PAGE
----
STEREOTYPES — Because nothing can be a movie now unless it’s already been a theme park ride, comic book or a series of action figures, Warner Brothers is about to unleash He’s Just Not That Into You upon the world. Which, for those keeping track at home, is a movie based on a book based on a line of dialogue from a cable show that aired almost six years ago.
This is a romantic comedy that is neither romantic nor comedic. The women are either flighty airheads or delusional stalkers, and for a movie set in Baltimore, there’s only one black character in the main story that has any lines. And he’s a waiter! Who speaks twice! Presumably all the other black folks were busy selling crack to Bubbles on The Wire.
While Not That Into You may be the only movie in existence that will cause you to think, “Oh, Ben Affleck, you’re better than this,” the film’s real sin is in the portrayal of its gay characters.
In a movie all about love and dating, with a full nine leads trying to navigate the rocky shoals of relationships, there’s not a hint of a gay relationship anywhere on the screen. Though discouraging, that isn’t necessarily a mortal sin. What is a problem, however, is how the few gay characters that are on screen are forced to behave: in the flameyest, lispingest, “fiercest” stereotypes imaginable. If black actors were forced to endure Stepin Fetchit, then this minstrel show of homosexuality can only be construed as Mincin’ Jazz Hands.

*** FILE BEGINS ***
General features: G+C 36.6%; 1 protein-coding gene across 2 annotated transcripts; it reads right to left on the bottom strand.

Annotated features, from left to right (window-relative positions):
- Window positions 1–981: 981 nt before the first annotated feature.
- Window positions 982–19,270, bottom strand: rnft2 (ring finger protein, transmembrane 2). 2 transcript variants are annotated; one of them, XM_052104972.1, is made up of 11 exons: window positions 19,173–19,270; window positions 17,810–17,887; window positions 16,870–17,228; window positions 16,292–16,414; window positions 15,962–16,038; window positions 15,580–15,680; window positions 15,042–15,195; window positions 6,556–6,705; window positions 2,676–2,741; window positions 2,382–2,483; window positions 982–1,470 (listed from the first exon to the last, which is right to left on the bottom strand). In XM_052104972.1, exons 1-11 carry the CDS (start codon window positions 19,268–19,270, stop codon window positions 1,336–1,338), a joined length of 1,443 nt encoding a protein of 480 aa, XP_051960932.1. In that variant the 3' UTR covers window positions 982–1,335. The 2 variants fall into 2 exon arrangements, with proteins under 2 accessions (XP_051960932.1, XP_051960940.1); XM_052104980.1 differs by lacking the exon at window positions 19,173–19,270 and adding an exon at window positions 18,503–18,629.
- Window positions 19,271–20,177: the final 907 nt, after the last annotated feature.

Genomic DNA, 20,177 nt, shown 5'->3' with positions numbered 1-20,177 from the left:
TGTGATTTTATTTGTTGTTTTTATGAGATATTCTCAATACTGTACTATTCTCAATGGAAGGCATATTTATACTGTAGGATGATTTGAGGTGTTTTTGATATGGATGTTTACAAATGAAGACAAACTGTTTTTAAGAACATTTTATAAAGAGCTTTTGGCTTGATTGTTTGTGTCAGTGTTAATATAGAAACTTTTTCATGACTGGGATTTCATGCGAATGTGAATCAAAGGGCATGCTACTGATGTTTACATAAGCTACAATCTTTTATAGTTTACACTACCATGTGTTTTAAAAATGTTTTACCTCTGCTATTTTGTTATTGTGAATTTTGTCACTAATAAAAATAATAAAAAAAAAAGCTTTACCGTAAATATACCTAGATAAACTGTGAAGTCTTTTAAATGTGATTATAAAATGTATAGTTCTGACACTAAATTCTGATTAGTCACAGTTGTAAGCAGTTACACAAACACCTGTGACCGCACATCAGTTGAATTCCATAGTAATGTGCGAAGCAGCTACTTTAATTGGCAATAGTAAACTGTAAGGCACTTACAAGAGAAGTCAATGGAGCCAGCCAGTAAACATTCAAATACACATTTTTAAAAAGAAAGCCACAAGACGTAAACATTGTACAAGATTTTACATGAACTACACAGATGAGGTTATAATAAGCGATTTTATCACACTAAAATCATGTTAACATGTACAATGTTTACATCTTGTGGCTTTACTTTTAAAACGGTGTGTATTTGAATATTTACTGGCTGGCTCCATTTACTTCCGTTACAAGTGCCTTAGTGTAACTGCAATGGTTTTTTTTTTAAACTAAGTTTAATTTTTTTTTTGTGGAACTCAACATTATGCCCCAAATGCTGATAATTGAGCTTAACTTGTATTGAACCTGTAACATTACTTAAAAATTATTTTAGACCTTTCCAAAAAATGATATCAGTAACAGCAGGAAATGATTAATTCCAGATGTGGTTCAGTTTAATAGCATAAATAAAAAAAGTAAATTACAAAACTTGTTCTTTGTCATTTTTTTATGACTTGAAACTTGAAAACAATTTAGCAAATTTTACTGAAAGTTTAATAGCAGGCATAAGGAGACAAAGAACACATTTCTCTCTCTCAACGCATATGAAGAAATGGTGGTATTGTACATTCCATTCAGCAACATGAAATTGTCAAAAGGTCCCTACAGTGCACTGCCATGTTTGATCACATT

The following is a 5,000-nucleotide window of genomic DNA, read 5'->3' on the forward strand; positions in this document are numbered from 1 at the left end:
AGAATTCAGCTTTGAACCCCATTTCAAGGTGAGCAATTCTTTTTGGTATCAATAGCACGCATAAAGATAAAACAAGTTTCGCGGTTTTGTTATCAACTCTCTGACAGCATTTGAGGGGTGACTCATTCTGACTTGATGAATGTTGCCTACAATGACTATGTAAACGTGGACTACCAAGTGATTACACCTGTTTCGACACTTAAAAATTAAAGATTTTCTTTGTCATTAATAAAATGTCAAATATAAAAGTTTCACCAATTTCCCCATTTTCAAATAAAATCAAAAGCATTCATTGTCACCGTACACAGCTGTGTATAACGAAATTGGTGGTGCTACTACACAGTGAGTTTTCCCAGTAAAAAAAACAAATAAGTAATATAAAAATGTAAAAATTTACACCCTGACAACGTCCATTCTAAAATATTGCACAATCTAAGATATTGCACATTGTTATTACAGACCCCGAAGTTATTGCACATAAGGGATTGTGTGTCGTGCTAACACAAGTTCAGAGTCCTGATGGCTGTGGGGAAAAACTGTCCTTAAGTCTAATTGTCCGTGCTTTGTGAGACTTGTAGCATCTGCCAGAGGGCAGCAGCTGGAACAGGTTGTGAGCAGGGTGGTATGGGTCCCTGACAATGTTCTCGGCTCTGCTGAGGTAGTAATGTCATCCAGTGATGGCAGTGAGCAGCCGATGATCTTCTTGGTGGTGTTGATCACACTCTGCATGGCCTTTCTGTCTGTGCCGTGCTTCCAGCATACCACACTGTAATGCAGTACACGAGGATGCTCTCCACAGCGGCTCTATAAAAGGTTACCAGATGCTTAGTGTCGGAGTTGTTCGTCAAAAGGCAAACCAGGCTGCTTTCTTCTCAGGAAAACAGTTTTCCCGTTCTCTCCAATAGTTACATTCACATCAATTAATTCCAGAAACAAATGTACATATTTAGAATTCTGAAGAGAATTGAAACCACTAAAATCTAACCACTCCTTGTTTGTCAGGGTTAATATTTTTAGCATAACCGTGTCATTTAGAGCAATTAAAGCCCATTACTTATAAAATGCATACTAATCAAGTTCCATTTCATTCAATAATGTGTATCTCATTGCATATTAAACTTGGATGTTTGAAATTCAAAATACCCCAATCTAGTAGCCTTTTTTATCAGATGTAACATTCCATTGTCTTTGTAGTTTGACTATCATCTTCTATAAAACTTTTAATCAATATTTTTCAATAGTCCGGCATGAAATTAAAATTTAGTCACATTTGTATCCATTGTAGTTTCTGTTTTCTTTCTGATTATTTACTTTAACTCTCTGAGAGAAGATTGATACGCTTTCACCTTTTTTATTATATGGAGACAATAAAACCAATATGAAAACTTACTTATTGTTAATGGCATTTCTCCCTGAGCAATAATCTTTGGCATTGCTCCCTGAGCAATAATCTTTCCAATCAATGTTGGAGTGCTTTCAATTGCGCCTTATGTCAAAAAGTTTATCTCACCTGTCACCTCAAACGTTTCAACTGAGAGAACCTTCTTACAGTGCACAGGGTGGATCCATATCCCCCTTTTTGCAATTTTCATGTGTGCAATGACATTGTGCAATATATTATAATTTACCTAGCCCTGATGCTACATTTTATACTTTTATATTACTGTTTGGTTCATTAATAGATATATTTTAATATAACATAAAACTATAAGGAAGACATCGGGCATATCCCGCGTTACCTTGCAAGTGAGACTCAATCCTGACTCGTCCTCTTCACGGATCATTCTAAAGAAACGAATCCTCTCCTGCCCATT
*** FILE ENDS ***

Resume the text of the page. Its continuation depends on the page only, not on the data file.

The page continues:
The main offenders are Drew Barrymore’s trio of co-workers at the Baltimore Blade– a made-up gay newspaper that Barrymore’s character works at for– oh, just go with it. Like any economically-minded movie, these secondary characters double as twofers, with a Latino Gay (Wilson Cruz) , an Asian Gay (Leonardo Nam) and a Pasty White Gay (Rod Keller). Remember, the filmmakers already ticked the black box by casting the waiter.
These sibilant-free sissies all curl around Drew to hear her latest dating woes, greeting each sad revelation with a different gay cliché rejoinder: “Oh, girl!” “Heyyyy!” and “Oooohhhh!”– all while they suck their teeth, too. And that’s it for these three. They don’t even talk about their own relationships, even as they might relate to dear ‘ol Drew. Nope, they just sit shiva around the sad sack, serving as a sassy sounding board.
The only other gay characters are seen briefly at an open house hosted by Kevin Connelly’s real estate broker character. Again, they serve only to advise a lovestruck hetero dope. While they do use their own experiences to counsel Kev-Kev in this scene, it’s only to illustrate that “gay signals” are completely different than “straight signals,” so, really, they can’t be any help at all. Because, you see, in the gay world, according to this film, if you look at someone for less than three seconds, it means you’re not interested. If you look for more than three seconds, then you want to screw. And, in a masterful stroke, the sex-crazed experts pivot seamlessly to neutered eunuchs, offering Kevin a cookie, a grandmotherly hug and warm admonishment of, “Oh, honey, no.”
So while the heterosexuals of He’s Just Not That Into You obsessively seek romantic partners, we have no basis of love, longing, passion or relationships; we’re just relentless fuck machines, hunting ceaselessly for dick-dick-dick-dick-dick-dick-dick! Best not to ask for anything else other than a pithy one-liner and maybe if these shoes go with that belt. We’re just your Mincin’ Jazz Hands, here to delight you with our fey ways and our finger-snapping sass-talk before jauntily sashaying out of the way for the real people to have real relationships.